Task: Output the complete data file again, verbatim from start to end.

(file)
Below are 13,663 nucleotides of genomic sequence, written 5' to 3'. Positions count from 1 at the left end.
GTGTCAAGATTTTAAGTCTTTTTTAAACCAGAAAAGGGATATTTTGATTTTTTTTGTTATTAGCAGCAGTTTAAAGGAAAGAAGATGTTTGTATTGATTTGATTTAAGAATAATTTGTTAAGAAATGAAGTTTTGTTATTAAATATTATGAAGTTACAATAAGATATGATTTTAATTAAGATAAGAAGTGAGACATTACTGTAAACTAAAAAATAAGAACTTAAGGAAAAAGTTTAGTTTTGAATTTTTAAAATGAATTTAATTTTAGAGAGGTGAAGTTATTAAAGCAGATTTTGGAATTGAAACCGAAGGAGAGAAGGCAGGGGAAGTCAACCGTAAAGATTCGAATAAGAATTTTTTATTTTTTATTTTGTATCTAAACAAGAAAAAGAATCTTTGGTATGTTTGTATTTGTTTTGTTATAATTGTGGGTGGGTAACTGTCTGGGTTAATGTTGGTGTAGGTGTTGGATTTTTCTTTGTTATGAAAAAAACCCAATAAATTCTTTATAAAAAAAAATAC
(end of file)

Below are 13,663 nucleotides of genomic sequence, written 5' to 3'. Positions count from 1 at the left end.
GTGTCAAGATTTTAAGTCTTTTTTAAACCAGAAAAGGGATATTTTGATTTTTTTTGTTATTAGCAGCAGTTTAAAGGAAAGAAGATGTTTGTATTGATTTGATTTAAGAATAATTTGTTAAGAAATGAAGTTTTGTTATTAAATATTATGAAGTTACAATAAGATATGATTTTAATTAAGATAAGAAGTGAGACATTACTGTAAACTAAAAAATAAGAACTTAAGGAAAAAGTTTAGTTTTGAATTTTTAAAATGAATTTAATTTTAGAGAGGTGAAGTTATTAAAGCAGATTTTGGAATTGAAACCGAAGGAGAGAAGGCAGGGGAAGTCAACCGTAAAGATTCGAATAAGAATTTTTTATTTTTTATTTTGTATCTAAACAAGAAAAAGAATCTTTGGTATGTTTGTATTTGTTTTGTTATAATTGTGGGTGGGTAACTGTCTGGGTTAATGTTGGTGTAGGTGTTGGATTTTTCTTTGTTATGAAAAAAACCCAATAAATTCTTTATAAAAAAAAATAC